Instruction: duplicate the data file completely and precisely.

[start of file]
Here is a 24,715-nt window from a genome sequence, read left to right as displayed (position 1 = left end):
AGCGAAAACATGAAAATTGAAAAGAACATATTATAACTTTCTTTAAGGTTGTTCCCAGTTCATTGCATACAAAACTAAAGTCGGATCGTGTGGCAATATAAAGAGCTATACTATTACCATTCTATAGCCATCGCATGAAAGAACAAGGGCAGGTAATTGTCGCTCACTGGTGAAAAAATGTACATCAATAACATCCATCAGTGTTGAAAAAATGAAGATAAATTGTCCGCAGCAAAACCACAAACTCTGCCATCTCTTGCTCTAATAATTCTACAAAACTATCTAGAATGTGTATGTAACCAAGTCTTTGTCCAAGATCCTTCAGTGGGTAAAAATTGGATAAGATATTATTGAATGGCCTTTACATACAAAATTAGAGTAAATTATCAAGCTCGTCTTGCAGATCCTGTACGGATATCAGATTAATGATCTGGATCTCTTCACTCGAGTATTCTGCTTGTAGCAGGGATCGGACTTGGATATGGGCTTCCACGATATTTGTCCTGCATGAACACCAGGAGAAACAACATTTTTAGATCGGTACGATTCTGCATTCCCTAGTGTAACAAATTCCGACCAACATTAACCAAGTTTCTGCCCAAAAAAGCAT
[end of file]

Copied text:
Here is a 24,715-nt window from a genome sequence, read left to right as displayed (position 1 = left end):
AGCGAAAACATGAAAATTGAAAAGAACATATTATAACTTTCTTTAAGGTTGTTCCCAGTTCATTGCATACAAAACTAAAGTCGGATCGTGTGGCAATATAAAGAGCTATACTATTACCATTCTATAGCCATCGCATGAAAGAACAAGGGCAGGTAATTGTCGCTCACTGGTGAAAAAATGTACATCAATAACATCCATCAGTGTTGAAAAAATGAAGATAAATTGTCCGCAGCAAAACCACAAACTCTGCCATCTCTTGCTCTAATAATTCTACAAAACTATCTAGAATGTGTATGTAACCAAGTCTTTGTCCAAGATCCTTCAGTGGGTAAAAATTGGATAAGATATTATTGAATGGCCTTTACATACAAAATTAGAGTAAATTATCAAGCTCGTCTTGCAGATCCTGTACGGATATCAGATTAATGATCTGGATCTCTTCACTCGAGTATTCTGCTTGTAGCAGGGATCGGACTTGGATATGGGCTTCCACGATATTTGTCCTGCATGAACACCAGGAGAAACAACATTTTTAGATCGGTACGATTCTGCATTCCCTAGTGTAACAAATTCCGACCAACATTAACCAAGTTTCTGCCCAAAAAAGCAT